Kakadu supports more than 280 species of birds, from comb-crested jacanas tiptoeing across colossal pink lotus lilies to the electric-blue little kingfisher we find peeking from the cavity of a dead pandanus tree. But as fruitful as Kakadu’s birdlife appears, Hunt says numbers have dipped, even since last year.
A variety of destructive forces have been converging on Australia’s Top End. As is happening on Louisiana’s coast and elsewhere, rising salt water is penetrating Kakadu’s freshwater wetlands, threatening this World Heritage Site. Scientists debate the probable causes: natural sea level rise, changing rainfall patterns, storm surges, global warming. In addition, invasive species like feral buffalo and pigs cut channels with their hooves, while cane toads are poisoning native wildlife, including the catlike quoll (one of Australia’s carnivorous marsupials), goannas, and birds.
Toward the end of our cruise, we see ribbons of smoke rising from the riverbank. It’s from a bushfire lit by an aboriginal woman who is trying to defeat the buffalo grass choking the marshlands that provide her family with food. Violet Lawson is a petite, 54-year-old with ebony skin and a whisper of a voice that belies her tenacity. “This is my land. I’ve lived here all my life,” she says. “Lily was growing all through here.” The lotus lilies produce seeds that taste a lot like peas, she adds, and her protein comes from the geese and file snakes that thrive in lily habitat. “The buffalo grass took over about 10 years ago. Now there’s no billabong left. We come here just like a supermarket. When the grass really took over we had trouble finding food.”
Aborigines, who have lived in Kakadu for at least 50,000 years, have long used fire to manage the area’s grasslands, thus promoting the diversity of plants and animals. When Captain James Cook charted Australia’s coastline in 1770, he saw their fires ablaze. As Europeans began exploiting the region in the late 1800s to mine gold, graze cattle, and hunt introduced buffalo, the old aboriginal way of life nearly vanished. For most of the next century, buffalo provided a surrogate for aboriginal fires by munching on the floodplains and keeping the grasses low. But buffalo have been mostly banished from Kakadu in recent decades, and the grasses are now flourishing, crowding out the lilies and transforming rich bird habitat into little more than turfgrass. “It’s important to keep the fire, to keep the grass down,” Lawson explains. “It’s good for everything, everybody—people, wildlife, and the birds.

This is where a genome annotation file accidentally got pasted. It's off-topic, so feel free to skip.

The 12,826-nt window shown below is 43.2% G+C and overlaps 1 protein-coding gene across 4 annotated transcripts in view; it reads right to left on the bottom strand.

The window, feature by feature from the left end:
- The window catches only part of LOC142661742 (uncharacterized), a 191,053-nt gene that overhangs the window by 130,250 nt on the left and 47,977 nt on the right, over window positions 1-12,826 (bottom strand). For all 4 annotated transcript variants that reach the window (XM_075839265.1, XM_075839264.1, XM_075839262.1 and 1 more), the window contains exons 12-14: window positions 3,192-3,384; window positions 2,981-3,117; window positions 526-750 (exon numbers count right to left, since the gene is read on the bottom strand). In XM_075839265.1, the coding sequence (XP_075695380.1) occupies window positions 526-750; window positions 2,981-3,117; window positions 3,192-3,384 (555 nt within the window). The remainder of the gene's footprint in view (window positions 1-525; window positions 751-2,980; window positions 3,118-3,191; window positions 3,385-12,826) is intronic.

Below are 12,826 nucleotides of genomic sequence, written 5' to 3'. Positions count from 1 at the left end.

“Come with me,” she says. We wade through the buffalo grass until cool water rushes into our shoes. Facing downwind, she strikes a match and tosses it into the grass. A smolder soon becomes a small flame. Lawson lights another. The grasses now crackle, and hungry whiskered terns swirl in the puffs of smoke, periodically plunging into a wave of grasshoppers trying to outhop the heat. “We’ll probably have the lilies back next year,” she says, continuing to pitch matches in our footsteps as we back away from the flames, the smog growing darker. “See the brolgas out there standing on the bank where it burned? They’re thanking us. They’re happy. I’m very proud of this. I like to see everyone happy.”
On my last full day in the outback I return with Mike Ostwald to his lodge on the Mary River for one final cruise. Piloting our pontoon, he yells to a 15-foot-long croc he calls Cow Cruncher hiding beneath the trees. “G’day ol’ Cruncha! (He’s probably waiting for dinner—baby bats that fall from the roost).”
We pull ashore on a small sand island, only a few miles from the point where Stuart crossed the Mary on his way north. I sit in a plastic beach chair, happily wiggling my toes in the sand, watching the sun sink behind the mangroves as the blaze of our campfire grows brighter. Ostwald serves up his wife’s homemade rosemary damper, beef stew, and mugs of hot “billy tea.”
But the evening ends too swiftly. Thunder, lightning, and 13 pairs of crocodile eyes in the darkness beyond the metal fence circling our campfire signal to Ostwald that it’s time to pocket his harmonica and head back to the lodge. We reluctantly gather our things. Passing pots and coolers to other guests already on the boat, I ask Ostwald if he’s ever been tempted to stay the night on the island, since it’s fenced. He tells me the barrier would be no match for Cow Cruncher and his mates after the fire burns out. “If you slept out here, you wouldn’t be here in the morning,” he says, offering his hand as I step aboard. Suddenly, I feel like cruising.